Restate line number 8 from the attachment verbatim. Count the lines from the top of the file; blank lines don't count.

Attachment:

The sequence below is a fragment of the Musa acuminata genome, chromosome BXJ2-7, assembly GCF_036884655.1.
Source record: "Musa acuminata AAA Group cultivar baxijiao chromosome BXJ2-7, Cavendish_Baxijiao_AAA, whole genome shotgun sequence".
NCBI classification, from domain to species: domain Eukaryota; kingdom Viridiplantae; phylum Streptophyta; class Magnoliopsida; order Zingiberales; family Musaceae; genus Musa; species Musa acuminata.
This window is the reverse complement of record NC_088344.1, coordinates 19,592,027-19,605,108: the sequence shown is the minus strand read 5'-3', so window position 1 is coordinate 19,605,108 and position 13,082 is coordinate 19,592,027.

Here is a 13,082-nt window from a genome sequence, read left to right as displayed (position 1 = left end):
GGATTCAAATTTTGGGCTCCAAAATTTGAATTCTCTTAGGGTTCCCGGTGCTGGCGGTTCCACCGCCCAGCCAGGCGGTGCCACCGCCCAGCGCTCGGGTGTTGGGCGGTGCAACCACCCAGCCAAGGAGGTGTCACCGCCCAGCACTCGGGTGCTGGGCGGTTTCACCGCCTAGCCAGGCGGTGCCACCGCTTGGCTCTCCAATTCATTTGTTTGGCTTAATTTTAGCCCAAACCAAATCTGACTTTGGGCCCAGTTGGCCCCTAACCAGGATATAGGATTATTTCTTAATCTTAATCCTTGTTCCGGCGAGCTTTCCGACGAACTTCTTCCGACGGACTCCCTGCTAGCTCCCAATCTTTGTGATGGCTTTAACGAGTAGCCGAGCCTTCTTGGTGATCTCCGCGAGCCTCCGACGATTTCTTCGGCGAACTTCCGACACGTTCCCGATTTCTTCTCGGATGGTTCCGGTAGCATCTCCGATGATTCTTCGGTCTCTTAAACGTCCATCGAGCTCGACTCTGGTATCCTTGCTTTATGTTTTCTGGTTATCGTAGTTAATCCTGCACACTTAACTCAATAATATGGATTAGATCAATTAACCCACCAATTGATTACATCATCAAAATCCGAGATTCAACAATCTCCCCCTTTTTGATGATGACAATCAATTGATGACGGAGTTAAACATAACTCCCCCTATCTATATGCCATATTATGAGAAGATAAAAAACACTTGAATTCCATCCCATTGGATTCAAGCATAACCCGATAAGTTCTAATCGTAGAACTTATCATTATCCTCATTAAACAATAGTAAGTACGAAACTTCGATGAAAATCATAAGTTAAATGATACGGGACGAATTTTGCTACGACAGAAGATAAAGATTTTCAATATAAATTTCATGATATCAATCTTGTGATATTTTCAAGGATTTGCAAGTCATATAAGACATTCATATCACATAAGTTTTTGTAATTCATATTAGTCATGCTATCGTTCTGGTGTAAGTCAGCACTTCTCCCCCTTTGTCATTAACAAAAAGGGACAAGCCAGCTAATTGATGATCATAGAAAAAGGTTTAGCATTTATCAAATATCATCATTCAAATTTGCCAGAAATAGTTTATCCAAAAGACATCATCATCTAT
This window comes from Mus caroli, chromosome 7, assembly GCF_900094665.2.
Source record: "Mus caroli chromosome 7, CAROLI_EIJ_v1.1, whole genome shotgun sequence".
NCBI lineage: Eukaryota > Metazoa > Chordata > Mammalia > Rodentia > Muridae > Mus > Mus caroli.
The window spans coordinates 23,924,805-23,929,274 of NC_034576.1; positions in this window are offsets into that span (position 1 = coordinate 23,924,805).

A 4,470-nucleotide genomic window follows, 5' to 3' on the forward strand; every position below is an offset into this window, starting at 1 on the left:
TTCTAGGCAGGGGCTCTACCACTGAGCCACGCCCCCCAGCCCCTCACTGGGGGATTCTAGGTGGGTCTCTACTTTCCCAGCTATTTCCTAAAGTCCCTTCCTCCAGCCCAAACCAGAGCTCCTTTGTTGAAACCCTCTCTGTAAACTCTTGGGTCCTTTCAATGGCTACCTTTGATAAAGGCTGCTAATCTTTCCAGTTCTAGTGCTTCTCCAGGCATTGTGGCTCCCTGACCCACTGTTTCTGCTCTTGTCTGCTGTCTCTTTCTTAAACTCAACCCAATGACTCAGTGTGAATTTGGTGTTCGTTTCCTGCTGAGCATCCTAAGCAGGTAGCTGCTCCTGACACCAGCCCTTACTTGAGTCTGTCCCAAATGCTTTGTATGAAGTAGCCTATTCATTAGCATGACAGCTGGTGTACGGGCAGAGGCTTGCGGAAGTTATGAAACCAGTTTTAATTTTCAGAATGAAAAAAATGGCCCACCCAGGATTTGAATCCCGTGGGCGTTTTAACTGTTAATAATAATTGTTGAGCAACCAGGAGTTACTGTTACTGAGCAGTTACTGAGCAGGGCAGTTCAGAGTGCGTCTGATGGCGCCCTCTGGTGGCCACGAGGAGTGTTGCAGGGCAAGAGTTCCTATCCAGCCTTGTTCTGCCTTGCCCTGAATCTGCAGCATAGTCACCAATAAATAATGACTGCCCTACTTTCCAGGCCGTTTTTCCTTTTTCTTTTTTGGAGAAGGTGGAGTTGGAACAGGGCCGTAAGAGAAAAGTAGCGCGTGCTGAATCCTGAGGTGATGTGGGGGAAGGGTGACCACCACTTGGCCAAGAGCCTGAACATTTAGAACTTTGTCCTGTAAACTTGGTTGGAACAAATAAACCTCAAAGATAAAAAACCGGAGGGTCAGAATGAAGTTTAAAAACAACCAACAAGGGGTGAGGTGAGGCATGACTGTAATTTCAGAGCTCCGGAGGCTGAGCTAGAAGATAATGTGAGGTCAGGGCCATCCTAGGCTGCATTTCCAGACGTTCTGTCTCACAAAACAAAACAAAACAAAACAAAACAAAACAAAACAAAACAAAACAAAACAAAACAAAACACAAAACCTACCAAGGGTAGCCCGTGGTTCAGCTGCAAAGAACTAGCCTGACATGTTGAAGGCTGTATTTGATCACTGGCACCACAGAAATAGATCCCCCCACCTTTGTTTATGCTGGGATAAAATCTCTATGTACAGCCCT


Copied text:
Source record: "Mus caroli chromosome 7, CAROLI_EIJ_v1.1, whole genome shotgun sequence".